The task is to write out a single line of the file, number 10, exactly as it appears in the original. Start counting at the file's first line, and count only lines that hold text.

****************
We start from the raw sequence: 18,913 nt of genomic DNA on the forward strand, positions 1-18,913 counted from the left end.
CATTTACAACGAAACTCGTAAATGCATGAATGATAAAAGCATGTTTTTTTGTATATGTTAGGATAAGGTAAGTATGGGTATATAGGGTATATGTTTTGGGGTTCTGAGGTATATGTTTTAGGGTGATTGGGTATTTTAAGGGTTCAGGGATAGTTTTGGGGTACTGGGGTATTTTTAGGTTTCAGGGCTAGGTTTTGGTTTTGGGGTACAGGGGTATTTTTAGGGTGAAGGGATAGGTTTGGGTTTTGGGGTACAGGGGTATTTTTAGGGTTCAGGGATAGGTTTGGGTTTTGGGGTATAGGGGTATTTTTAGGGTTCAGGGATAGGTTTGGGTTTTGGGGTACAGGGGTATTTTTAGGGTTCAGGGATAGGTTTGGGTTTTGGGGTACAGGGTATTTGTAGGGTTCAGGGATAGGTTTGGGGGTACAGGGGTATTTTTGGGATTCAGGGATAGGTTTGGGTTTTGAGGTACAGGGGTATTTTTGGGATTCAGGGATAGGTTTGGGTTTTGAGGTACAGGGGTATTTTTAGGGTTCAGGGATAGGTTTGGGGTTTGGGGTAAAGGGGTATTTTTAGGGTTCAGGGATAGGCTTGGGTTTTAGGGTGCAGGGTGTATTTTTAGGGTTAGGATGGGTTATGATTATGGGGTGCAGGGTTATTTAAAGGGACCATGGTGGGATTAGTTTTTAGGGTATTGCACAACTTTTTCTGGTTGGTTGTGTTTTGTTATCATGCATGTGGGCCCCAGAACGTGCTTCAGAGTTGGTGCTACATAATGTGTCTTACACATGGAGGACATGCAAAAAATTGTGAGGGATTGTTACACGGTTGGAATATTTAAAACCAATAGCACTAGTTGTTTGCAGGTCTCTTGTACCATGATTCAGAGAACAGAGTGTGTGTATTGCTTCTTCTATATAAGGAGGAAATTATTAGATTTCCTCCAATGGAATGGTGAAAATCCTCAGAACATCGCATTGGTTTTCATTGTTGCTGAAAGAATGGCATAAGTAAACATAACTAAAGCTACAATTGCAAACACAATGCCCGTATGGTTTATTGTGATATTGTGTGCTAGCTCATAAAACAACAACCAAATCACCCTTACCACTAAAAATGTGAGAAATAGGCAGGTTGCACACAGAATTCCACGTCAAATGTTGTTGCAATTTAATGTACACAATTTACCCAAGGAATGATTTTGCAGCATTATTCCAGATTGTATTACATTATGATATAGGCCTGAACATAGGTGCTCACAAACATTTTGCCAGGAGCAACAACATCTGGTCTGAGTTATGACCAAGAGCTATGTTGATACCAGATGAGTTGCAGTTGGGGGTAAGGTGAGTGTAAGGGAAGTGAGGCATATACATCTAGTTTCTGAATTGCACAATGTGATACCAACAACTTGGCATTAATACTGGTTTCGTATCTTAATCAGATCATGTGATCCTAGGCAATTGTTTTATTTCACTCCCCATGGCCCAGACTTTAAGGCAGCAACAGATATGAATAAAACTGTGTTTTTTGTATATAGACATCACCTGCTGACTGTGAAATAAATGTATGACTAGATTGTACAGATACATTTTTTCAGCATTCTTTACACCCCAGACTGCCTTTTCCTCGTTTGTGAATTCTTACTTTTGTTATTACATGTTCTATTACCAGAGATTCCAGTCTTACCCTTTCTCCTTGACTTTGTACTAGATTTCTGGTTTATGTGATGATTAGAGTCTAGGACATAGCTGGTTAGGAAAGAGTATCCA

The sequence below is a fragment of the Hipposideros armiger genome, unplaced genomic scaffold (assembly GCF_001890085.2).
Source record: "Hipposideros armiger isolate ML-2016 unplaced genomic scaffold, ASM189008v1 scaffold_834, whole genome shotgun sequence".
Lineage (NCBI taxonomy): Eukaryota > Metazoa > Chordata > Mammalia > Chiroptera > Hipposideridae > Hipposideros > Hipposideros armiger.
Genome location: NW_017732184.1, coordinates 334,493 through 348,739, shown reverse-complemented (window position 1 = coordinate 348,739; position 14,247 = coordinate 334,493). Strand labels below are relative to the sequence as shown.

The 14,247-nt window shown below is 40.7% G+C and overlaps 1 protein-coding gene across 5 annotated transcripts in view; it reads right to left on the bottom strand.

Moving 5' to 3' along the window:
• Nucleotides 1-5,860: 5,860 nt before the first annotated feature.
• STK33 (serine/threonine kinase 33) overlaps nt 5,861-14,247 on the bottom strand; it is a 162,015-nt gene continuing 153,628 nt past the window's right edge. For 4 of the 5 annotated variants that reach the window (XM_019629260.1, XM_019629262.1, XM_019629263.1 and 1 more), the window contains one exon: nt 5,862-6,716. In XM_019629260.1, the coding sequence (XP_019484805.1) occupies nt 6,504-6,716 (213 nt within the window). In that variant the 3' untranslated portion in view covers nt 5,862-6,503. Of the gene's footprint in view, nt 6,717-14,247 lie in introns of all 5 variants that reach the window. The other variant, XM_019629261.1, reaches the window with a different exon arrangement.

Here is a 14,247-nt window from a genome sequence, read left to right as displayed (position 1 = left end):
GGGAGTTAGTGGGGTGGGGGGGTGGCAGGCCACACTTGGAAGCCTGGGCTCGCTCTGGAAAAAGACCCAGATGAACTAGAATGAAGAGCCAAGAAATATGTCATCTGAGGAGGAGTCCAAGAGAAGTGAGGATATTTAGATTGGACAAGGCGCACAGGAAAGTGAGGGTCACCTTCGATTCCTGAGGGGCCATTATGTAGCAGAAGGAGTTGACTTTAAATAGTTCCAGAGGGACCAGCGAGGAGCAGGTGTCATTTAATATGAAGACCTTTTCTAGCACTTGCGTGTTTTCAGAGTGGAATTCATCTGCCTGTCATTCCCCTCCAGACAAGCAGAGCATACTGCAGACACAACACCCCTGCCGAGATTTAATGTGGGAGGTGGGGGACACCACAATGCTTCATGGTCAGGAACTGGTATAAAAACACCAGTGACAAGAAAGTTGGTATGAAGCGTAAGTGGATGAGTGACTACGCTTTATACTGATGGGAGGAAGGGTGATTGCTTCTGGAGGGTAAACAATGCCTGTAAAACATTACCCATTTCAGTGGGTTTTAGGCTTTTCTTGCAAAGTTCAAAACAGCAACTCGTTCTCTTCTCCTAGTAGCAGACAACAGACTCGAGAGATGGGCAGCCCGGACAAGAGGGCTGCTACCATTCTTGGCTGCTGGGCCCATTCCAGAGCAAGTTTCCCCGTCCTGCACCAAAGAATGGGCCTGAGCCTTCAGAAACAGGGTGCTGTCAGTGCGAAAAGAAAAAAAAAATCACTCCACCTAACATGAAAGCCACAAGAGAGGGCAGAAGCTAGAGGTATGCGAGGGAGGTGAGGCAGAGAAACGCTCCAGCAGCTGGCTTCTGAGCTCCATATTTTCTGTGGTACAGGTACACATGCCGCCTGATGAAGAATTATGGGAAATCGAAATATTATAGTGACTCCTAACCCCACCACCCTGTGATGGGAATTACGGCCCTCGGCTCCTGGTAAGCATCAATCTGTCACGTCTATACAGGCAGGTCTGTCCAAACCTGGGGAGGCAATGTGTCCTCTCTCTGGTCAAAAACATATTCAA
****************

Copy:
• STK33 (serine/threonine kinase 33) overlaps nt 5,861-14,247 on the bottom strand; it is a 162,015-nt gene continuing 153,628 nt past the window's right edge. For 4 of the 5 annotated variants that reach the window (XM_019629260.1, XM_019629262.1, XM_019629263.1 and 1 more), the window contains one exon: nt 5,862-6,716. In XM_019629260.1, the coding sequence (XP_019484805.1) occupies nt 6,504-6,716 (213 nt within the window). In that variant the 3' untranslated portion in view covers nt 5,862-6,503. Of the gene's footprint in view, nt 6,717-14,247 lie in introns of all 5 variants that reach the window. The other variant, XM_019629261.1, reaches the window with a different exon arrangement.